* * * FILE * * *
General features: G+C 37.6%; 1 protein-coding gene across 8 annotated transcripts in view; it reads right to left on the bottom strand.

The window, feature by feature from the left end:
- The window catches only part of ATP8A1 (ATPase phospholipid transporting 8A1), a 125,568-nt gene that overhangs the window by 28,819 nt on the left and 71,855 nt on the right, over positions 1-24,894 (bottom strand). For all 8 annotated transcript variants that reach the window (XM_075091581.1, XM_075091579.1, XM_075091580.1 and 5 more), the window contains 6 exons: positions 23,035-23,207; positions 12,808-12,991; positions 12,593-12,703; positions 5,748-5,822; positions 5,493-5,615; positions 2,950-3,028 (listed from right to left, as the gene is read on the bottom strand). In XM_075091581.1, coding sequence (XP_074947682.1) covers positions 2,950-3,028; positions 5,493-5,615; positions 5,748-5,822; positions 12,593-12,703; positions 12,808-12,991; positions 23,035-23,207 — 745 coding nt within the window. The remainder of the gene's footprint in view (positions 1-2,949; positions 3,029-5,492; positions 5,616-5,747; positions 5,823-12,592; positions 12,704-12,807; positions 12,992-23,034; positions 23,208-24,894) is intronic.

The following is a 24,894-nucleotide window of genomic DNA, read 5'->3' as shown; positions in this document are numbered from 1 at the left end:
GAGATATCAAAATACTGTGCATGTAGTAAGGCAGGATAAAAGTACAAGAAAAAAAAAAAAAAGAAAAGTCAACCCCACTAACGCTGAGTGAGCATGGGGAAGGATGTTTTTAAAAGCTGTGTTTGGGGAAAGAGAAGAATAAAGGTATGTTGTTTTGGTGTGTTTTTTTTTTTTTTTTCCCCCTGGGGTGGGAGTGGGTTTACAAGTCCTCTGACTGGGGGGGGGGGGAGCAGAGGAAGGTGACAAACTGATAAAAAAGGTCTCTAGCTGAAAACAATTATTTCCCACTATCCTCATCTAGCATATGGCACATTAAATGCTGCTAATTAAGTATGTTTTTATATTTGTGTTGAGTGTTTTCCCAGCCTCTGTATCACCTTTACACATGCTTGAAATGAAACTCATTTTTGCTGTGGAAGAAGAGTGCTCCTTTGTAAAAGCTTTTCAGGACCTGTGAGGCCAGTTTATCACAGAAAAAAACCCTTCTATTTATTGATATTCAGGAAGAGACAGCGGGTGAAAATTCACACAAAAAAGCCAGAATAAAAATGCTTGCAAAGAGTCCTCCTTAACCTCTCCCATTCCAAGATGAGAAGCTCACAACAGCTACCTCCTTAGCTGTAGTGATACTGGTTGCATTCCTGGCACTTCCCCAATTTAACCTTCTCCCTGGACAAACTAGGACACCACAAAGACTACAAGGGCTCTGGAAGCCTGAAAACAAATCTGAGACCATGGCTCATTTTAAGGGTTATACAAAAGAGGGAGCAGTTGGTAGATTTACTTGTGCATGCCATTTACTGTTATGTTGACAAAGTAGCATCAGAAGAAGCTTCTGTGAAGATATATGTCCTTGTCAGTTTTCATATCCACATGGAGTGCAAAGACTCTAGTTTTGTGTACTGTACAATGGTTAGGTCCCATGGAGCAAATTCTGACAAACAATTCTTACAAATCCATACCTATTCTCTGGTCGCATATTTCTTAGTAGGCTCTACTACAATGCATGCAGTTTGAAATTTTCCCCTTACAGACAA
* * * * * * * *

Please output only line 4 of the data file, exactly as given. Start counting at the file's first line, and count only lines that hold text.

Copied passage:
The following is a 24,894-nucleotide window of genomic DNA, read 5'->3' as shown; positions in this document are numbered from 1 at the left end: